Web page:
Development of Ethiopia should not come at the expense of Egyptians: Shoukry

Daily News Egypt
3 Min Read

Egypt’s Foreign Minister Sameh Shoukry said the Nile water for Egyptians is matter of life and death, referring to the construction of the Grand Ethiopian Renaissance Dam (GERD) in a press statement to Al-Monitor on Monday.

The minister explained that Egypt is 95% desert and that 100 million Egyptians rely on the 55 billion cubic meters of Nile water.

Shoukry said that although Egypt recognises Ethiopia’s right in development, he does not think that anybody would agree that this development should come at the expense of the lives of Egyptians.

He also stated that the three countries have to come up with results that abide with the Declaration of Principles signed in 2015 to ensure access to the Nile water for Egypt, Ethiopia, and Sudan.

The minister also expressed his frustration for the stance of the Ethiopian side, stating that they should have clarified their reasons for objections instead of completely rejecting the proposal.

Ethiopian foreign ministry, previously said that the timeframe of the mega hydroelectric dam project proposed by Egypt “ignores the procedure of the tripartite negotiation and obtrudes from the system” and does not “respect current and future rights and development plans of Ethiopia over the Nile and complicates the filling of the dam.”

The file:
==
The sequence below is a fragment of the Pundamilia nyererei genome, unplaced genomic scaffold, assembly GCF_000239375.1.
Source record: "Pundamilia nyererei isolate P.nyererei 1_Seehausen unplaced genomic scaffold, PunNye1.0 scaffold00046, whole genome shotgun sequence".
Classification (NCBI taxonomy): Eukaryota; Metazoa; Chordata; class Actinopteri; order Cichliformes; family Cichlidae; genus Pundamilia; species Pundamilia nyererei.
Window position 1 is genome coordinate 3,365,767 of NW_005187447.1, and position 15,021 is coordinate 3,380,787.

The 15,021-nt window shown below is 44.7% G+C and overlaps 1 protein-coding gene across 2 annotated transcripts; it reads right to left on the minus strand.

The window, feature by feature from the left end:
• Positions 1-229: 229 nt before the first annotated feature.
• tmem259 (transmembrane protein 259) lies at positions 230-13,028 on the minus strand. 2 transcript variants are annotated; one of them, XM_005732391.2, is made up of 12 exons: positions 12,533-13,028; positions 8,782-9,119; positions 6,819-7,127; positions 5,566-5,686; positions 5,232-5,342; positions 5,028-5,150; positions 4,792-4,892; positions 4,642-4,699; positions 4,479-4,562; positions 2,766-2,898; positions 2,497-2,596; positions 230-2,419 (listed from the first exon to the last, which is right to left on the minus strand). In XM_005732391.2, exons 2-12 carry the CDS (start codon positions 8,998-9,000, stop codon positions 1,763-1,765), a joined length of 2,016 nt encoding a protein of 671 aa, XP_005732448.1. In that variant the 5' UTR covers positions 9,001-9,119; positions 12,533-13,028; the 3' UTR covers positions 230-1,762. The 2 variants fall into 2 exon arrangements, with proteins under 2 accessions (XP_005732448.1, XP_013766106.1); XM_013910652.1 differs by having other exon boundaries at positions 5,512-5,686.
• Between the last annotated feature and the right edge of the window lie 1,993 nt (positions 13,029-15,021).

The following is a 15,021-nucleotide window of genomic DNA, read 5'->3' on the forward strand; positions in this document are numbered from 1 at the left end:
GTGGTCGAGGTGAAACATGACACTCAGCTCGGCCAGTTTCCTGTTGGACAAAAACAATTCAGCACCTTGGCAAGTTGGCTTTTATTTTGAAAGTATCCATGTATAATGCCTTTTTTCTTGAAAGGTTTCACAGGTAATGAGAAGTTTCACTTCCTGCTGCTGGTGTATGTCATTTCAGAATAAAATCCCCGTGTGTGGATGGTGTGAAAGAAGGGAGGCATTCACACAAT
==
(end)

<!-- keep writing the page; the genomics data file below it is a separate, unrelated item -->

Moreover, last Friday, Ethiopia’s foreign ministry said in a statement that it rejects Egypt’s latest proposal as it comes against the sovereignty of Ethiopia. Commenting on this remark, Shoukry said that Egypt has no intention or desire to infringe on anyone’s sovereignty, but neither will it accept any violations of its own sovereignty.

Shoukry said that this issue is a scientific one and should not be taken in political context, stressing that after four years of negotiations, this issue must be resolved.

As proof of Egypt’s good intentions, Shoukry referred to the country’s previous proposal to leave the issue for World Bank experts to address in a scientific manner.

Last week, Egypt, Sudan, and Ethiopia met to discuss GERD, and were unable to reach any satisfactory solution for the issue. During the meeting, Addis Ababa rejected “without discussion” Egypt’s vision regarding the rules of filling and operating the GERD.

The filling and operating period of the GERD is the main problematic issue between the parties who failed to reach solutions to the issue amid the Ethiopian insistence on storage within a period of three years, while Egypt requests a 7-year- filing period.

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